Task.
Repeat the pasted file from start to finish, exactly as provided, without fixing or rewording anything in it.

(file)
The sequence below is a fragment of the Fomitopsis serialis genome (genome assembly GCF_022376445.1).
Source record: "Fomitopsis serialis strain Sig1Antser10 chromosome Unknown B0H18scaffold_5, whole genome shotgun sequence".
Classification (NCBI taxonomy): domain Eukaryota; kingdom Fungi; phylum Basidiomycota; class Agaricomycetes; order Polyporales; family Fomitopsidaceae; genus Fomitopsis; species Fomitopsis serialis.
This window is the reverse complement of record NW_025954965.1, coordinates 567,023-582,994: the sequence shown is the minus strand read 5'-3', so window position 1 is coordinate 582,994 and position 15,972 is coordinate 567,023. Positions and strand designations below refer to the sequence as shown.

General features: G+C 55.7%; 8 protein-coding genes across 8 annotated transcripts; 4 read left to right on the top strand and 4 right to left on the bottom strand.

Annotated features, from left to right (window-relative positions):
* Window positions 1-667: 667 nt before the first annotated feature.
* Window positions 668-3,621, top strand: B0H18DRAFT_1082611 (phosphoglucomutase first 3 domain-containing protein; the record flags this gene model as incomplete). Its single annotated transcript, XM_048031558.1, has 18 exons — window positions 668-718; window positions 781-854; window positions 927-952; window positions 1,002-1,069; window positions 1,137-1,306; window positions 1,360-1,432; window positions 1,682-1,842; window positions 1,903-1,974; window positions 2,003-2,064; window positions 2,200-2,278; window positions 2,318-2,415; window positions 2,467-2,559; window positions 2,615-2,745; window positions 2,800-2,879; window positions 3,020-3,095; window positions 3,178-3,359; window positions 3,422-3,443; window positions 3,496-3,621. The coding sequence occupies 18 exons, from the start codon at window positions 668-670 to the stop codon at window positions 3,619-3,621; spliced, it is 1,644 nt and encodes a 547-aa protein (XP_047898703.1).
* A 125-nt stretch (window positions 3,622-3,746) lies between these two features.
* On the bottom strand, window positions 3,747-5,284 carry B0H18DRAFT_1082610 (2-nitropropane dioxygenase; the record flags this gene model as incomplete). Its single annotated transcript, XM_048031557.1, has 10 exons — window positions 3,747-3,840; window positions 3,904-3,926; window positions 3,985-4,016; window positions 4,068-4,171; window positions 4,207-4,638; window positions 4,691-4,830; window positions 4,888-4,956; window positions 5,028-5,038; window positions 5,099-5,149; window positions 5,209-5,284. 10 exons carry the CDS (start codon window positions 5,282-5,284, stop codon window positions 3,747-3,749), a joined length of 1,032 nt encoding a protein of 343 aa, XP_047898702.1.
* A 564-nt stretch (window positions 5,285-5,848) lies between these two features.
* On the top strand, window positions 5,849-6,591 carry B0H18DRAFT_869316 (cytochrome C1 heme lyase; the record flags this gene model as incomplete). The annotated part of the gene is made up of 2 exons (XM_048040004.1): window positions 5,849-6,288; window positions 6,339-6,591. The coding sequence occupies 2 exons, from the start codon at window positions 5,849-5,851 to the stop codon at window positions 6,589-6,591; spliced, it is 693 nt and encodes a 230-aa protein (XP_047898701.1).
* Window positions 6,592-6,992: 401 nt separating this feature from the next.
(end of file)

The sequence below is a fragment of the Fomitopsis serialis genome (genome assembly GCF_022376445.1).
Source record: "Fomitopsis serialis strain Sig1Antser10 chromosome Unknown B0H18scaffold_5, whole genome shotgun sequence".
Classification (NCBI taxonomy): domain Eukaryota; kingdom Fungi; phylum Basidiomycota; class Agaricomycetes; order Polyporales; family Fomitopsidaceae; genus Fomitopsis; species Fomitopsis serialis.
This window is the reverse complement of record NW_025954965.1, coordinates 567,023-582,994: the sequence shown is the minus strand read 5'-3', so window position 1 is coordinate 582,994 and position 15,972 is coordinate 567,023. Positions and strand designations below refer to the sequence as shown.

General features: G+C 55.7%; 8 protein-coding genes across 8 annotated transcripts; 4 read left to right on the top strand and 4 right to left on the bottom strand.

Annotated features, from left to right (window-relative positions):
* Window positions 1-667: 667 nt before the first annotated feature.
* Window positions 668-3,621, top strand: B0H18DRAFT_1082611 (phosphoglucomutase first 3 domain-containing protein; the record flags this gene model as incomplete). Its single annotated transcript, XM_048031558.1, has 18 exons — window positions 668-718; window positions 781-854; window positions 927-952; window positions 1,002-1,069; window positions 1,137-1,306; window positions 1,360-1,432; window positions 1,682-1,842; window positions 1,903-1,974; window positions 2,003-2,064; window positions 2,200-2,278; window positions 2,318-2,415; window positions 2,467-2,559; window positions 2,615-2,745; window positions 2,800-2,879; window positions 3,020-3,095; window positions 3,178-3,359; window positions 3,422-3,443; window positions 3,496-3,621. The coding sequence occupies 18 exons, from the start codon at window positions 668-670 to the stop codon at window positions 3,619-3,621; spliced, it is 1,644 nt and encodes a 547-aa protein (XP_047898703.1).
* A 125-nt stretch (window positions 3,622-3,746) lies between these two features.
* On the bottom strand, window positions 3,747-5,284 carry B0H18DRAFT_1082610 (2-nitropropane dioxygenase; the record flags this gene model as incomplete). Its single annotated transcript, XM_048031557.1, has 10 exons — window positions 3,747-3,840; window positions 3,904-3,926; window positions 3,985-4,016; window positions 4,068-4,171; window positions 4,207-4,638; window positions 4,691-4,830; window positions 4,888-4,956; window positions 5,028-5,038; window positions 5,099-5,149; window positions 5,209-5,284. 10 exons carry the CDS (start codon window positions 5,282-5,284, stop codon window positions 3,747-3,749), a joined length of 1,032 nt encoding a protein of 343 aa, XP_047898702.1.
* A 564-nt stretch (window positions 5,285-5,848) lies between these two features.
* On the top strand, window positions 5,849-6,591 carry B0H18DRAFT_869316 (cytochrome C1 heme lyase; the record flags this gene model as incomplete). The annotated part of the gene is made up of 2 exons (XM_048040004.1): window positions 5,849-6,288; window positions 6,339-6,591. The coding sequence occupies 2 exons, from the start codon at window positions 5,849-5,851 to the stop codon at window positions 6,589-6,591; spliced, it is 693 nt and encodes a 230-aa protein (XP_047898701.1).
* Window positions 6,592-6,992: 401 nt separating this feature from the next.